Abstract: Soil is well recognized as a highly complex system. The interaction and coupled physical, chemical, and biological processes and phenomena occurring in the soil environment at different spatial and temporal scales are the main reasons for such complexity. There is a need for appropriate methodologies to characterize soil porous systems with an interdisciplinary character.
Four different real soil samples, presenting different textures, have been modeled as heterogeneous complex networks, applying a model known as the heterogeneous preferential attachment. An analytical study of the degree distributions in the soil model shows a multiscaling behavior in the connectivity degrees, leaving an empirically testable signature of heterogeneity in the topology of soil pore networks. We also show that the power-law scaling in the degree distribution is a robust trait of the soil model.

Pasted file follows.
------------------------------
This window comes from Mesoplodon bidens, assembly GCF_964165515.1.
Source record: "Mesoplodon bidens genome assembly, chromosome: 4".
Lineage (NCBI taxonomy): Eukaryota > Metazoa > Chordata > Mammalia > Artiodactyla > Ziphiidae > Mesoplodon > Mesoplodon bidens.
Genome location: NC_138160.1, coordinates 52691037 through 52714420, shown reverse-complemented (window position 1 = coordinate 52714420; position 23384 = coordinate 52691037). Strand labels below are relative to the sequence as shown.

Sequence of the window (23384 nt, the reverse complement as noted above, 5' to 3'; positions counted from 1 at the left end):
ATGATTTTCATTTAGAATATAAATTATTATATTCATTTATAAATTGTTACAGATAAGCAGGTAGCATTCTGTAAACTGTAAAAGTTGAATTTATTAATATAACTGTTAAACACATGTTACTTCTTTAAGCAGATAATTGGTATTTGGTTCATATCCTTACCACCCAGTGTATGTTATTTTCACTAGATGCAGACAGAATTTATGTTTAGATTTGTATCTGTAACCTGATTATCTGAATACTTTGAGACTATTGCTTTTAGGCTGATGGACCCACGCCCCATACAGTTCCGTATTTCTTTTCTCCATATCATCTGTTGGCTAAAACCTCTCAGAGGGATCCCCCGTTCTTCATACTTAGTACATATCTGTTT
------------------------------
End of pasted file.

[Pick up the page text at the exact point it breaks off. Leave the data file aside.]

Last, the detection of spatial pore communities, as densely connected groups with only sparser connections between them, has been studied for the first time in these soil networks. Our results show that the presence of these communities depends on the parameter values used to construct the network. These findings could contribute to understanding the mechanisms of the diffusion phenomena in soils, such as gas and water diffusion, development and dynamics of microorganisms, among others.